And like Joel, I no longer remember the date of my dad’s death, but for some reason I will always remember when Sergeant Bentley died. Sorry you’re missing him, but I’m appreciative that he passed on to you that valuable wise-cracking gene.

  4. Well, you do know that odd things happen on sunny days in the city….great piece, it was almost like being there. Oh, wait a minute, I was there.

  5. Joel, you do look to be the fellow that might know when it’s best to plant rutabagas, how to avoid turnpike traffic and the names of Jupiter’s moons, so it’s not surprising that your approachable person brings on the buzzing bees. Do watch out when they start asking for your checkbook though.

    As for the date of my dad’s death, it will be a hard one to forget, since it is a day that so many people attach weight to, and my own weight will have a bit more heft.

  6. Sister, you’re right, dad needs some practice on his spectral emissaries. I will request a card-dealing poker player who also pours liberal shots of whiskey next time.

  7. Hey Annie, I’ve had much odder encounters, as we all have surely had; I’m glad most of them continued to provoke my curiosity about just how variable and tangential to my perspective other people’s personalities are. Other odd encounters have had me wishing a cop or a shower were nearby.

    Thanks for the note about my pop.

  8. Joel, Marie (being Alice’s sister and all, and the gracious San Francisco homeowner) was indeed there, but I had to exercise writerly restraint and not add details that would deter the story’s focus.

    Marie, sorry I neglected your presence in the post, but in the next one, I’ll have you riding a valiant white stallion, dressed like Joan of Arc, and you can be ridding the world of bedbugs.

  9. Very cool experience. I do sometimes get these other worldly experiences when I’m sick. Maybe it’s God’s way of opening up doors within us that otherwise we wouldn’t have access to.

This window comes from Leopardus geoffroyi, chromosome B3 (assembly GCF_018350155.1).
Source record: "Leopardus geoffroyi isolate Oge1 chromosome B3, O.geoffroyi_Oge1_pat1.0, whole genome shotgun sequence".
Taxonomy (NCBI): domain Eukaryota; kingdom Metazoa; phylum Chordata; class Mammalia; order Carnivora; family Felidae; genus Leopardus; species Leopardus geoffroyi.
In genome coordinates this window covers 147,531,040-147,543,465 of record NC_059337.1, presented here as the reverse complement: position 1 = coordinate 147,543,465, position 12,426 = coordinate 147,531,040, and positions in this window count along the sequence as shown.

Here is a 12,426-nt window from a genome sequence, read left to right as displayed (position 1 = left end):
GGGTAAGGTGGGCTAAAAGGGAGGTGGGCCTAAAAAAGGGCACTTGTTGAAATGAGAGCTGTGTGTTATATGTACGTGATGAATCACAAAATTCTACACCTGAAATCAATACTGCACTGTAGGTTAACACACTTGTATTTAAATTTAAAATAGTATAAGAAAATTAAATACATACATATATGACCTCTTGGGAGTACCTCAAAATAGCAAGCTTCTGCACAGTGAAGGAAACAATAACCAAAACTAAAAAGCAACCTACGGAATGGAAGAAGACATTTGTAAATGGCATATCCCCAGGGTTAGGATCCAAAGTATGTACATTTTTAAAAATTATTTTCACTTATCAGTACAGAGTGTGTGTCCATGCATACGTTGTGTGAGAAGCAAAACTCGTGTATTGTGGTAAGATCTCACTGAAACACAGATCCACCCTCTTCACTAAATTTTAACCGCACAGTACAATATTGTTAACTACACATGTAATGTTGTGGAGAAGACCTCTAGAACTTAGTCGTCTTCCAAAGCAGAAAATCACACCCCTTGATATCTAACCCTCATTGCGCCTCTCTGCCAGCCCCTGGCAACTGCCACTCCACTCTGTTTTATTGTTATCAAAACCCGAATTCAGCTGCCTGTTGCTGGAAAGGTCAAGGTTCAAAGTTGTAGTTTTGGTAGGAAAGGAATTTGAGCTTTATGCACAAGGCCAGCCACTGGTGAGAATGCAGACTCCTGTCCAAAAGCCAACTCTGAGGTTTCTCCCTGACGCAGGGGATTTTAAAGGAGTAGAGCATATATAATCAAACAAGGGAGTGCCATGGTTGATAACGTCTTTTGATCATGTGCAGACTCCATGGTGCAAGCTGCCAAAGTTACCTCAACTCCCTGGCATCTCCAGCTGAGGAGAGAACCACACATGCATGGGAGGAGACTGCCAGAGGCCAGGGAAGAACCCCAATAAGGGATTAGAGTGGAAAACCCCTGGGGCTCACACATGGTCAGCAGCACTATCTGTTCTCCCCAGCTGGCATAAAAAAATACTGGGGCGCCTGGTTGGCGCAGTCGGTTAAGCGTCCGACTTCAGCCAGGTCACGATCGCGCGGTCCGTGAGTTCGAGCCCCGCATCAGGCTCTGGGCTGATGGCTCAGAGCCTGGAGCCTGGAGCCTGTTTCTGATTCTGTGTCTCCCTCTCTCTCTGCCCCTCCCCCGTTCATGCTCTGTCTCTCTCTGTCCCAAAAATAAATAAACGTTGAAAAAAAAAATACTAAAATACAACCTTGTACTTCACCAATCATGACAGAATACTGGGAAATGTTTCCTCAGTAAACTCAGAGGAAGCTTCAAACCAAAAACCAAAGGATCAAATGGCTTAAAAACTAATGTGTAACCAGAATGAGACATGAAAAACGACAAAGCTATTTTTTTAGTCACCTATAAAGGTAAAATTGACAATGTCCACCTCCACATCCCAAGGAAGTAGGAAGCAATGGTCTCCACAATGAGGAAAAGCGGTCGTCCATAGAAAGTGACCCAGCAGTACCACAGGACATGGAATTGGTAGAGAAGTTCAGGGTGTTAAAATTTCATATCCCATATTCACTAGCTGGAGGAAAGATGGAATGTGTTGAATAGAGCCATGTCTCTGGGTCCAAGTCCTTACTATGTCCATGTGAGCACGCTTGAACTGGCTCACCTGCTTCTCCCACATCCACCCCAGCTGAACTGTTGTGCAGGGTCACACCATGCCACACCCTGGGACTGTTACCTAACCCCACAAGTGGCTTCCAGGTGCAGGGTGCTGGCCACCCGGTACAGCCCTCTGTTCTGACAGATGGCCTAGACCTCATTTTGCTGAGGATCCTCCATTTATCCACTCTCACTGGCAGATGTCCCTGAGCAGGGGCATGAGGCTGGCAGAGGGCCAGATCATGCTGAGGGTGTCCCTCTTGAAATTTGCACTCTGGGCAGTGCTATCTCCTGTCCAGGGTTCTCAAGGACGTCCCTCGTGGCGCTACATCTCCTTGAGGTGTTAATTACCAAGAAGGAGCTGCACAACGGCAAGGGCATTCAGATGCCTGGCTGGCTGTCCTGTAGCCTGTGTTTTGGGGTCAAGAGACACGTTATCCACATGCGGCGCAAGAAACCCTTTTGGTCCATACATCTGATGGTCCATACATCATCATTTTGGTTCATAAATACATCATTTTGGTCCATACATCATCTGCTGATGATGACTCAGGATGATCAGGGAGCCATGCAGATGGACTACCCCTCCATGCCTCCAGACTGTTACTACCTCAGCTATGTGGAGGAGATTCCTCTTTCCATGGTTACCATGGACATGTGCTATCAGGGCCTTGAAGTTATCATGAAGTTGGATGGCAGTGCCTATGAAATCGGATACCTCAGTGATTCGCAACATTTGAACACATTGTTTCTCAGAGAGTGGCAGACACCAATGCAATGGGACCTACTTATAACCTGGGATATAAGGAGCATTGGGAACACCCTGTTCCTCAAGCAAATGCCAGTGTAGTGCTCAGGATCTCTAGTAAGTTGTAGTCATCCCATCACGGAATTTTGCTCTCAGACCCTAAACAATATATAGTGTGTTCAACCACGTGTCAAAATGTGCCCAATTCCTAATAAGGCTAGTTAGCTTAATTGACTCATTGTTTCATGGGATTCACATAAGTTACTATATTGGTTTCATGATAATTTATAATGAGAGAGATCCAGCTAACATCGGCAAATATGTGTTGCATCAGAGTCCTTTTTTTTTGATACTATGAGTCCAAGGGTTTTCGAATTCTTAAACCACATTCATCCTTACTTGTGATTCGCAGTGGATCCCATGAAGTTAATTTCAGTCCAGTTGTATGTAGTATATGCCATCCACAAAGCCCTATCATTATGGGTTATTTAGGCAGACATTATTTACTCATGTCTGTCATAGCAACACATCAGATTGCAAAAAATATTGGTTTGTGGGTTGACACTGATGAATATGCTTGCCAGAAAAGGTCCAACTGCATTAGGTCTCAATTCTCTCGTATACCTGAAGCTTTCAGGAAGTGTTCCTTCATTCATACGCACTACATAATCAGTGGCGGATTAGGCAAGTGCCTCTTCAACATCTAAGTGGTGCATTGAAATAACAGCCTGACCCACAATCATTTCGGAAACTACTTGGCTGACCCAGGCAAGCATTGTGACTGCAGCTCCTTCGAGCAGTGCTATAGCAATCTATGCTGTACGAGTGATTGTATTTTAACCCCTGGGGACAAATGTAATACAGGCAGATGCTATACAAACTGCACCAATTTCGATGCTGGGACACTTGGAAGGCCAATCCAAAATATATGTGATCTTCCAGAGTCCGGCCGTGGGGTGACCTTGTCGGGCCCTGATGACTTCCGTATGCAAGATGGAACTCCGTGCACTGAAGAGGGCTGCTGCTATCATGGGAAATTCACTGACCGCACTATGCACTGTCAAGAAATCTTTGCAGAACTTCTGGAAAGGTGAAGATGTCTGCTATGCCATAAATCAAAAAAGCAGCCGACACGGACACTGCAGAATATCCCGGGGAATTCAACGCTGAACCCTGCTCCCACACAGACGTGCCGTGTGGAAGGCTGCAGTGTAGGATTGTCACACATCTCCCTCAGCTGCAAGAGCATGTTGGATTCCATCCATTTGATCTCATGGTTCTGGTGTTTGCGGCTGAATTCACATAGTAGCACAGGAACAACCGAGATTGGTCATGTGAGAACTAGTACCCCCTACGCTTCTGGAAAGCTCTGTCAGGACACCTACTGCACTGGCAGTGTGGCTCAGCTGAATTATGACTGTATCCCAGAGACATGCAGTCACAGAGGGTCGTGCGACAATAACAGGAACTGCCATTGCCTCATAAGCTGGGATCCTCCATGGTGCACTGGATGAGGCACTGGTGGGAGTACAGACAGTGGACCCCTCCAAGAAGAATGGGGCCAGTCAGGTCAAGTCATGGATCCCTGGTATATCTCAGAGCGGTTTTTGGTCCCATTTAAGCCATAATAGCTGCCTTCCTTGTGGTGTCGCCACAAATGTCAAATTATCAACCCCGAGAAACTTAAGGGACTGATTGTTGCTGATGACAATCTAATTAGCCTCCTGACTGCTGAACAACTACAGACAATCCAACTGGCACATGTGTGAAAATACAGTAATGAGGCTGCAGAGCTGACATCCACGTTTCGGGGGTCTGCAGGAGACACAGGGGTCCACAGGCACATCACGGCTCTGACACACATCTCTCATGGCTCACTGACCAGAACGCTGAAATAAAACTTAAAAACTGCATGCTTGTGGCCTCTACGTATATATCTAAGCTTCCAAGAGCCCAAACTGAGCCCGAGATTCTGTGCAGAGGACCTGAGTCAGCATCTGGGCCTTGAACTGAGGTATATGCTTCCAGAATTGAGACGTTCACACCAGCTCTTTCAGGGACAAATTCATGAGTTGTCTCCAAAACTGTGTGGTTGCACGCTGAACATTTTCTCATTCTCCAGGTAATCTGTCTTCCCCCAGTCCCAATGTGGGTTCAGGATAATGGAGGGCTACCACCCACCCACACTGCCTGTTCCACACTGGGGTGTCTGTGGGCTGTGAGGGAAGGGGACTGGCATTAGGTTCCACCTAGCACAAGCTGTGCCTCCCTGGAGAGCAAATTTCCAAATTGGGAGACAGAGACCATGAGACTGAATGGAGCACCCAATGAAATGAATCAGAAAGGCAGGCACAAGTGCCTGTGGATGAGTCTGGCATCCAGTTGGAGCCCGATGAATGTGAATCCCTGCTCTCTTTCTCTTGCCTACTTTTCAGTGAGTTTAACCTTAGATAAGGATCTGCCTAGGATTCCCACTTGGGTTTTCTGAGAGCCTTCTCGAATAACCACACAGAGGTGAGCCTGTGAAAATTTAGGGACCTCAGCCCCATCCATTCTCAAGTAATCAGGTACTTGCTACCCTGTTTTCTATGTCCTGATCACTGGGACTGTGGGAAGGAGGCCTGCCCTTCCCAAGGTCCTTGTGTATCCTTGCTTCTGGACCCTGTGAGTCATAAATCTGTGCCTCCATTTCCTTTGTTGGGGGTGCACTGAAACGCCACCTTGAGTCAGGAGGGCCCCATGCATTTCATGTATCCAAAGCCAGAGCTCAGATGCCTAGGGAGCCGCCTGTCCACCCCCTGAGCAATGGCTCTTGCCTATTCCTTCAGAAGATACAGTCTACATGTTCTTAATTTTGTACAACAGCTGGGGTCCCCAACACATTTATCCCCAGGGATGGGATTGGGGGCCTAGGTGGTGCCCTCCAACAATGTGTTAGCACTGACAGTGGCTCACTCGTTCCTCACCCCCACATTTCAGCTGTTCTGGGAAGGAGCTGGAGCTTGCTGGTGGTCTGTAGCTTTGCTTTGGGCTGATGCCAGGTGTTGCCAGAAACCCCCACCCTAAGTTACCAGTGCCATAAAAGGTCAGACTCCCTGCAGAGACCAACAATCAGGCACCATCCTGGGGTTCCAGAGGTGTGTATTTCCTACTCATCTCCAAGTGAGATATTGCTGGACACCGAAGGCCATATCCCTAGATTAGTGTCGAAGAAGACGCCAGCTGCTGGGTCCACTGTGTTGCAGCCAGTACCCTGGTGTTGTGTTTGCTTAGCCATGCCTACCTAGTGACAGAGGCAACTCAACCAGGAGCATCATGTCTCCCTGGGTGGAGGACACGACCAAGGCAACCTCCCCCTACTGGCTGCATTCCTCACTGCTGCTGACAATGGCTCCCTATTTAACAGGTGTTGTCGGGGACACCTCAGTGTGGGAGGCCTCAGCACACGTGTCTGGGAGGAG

10. Hey Karl, yes, that sense of being outside yourself and oddly connected to other planes is an interesting one (though perhaps not best suited to driving). Just as long as God doesn’t show me the gates of hell, I’m fine with it.

    Thanks for stopping by!

  11. Da Lifnei Mi Attah Omed:
    “Know Before Whom You Stand.”

    This phrase is primarily a reminder to have a reverent and focused attitude when attending religious services, in particular those that take place in synagogues. Hey, that’s not Finnish or Tagalog or Mandarin up there, ya know?

    Yet in a classic twisting about of a phrase with more than one meaning, Da Lifnei Mi Attah Omed also reminds us that we are ALWAYS in the presence of God, even when out and about in the world. Even when we get stressed by a dead battery.

    I’ve always rather doubted that He intervenes in our lives directly much at all. I’ve always rather fancied that it’s like He sets up the pins, and then it’s up to us to hurl the bowling ball. But once in a while we encounter a story like Tom’s, and it makes me wonder.

    I don’t think that brief connection was random. You are right, Tom, to find meaning there. Da Lifnei Mi Attah Omed.

  12. Rick, I agree: we should be reverent and focused in places of worship and out in the world (another place of worship, as you suggest). But we should always be ready for our mad grin to emerge, for the world is as full of whimsy as it is transcendence. Or whimsical transcendence.

    I couldn’t say if my connection was random or not, but even in randomness (and sometimes BECAUSE of randomness), there are moments of grace.

    Love the bowling reference; now that’s true religion—at least for bowlers.

  13. Bowling and religion both tell us:
    “Aim high and stay out of the gutter.

    Though my favourite comment on religion of all time is the line by Lutheran theologian Paul Tillich:

    “Religion is like bad whiskey. It should be taken seriously, but not straight.”

    Note the brilliance of inserting that word “bad.”

  14. Rick, as for religion, I’ve always enjoyed E.A. Robinson’s “The world is not a prison house, but a sort of spiritual kindergarten, where millions of bewildered infants are trying to spell God with the wrong blocks.”

    A bit harsher perhaps, but still juicy, Montaigne’s “Man is certainly stark mad: he cannot make a worm, yet he will make gods by the dozen.”

    As for me, I do keep God around for those nights when there is nothing on television.

    Thank you for the closing of the quotes. It’s a bit like running around with one’s fly open, whatnot?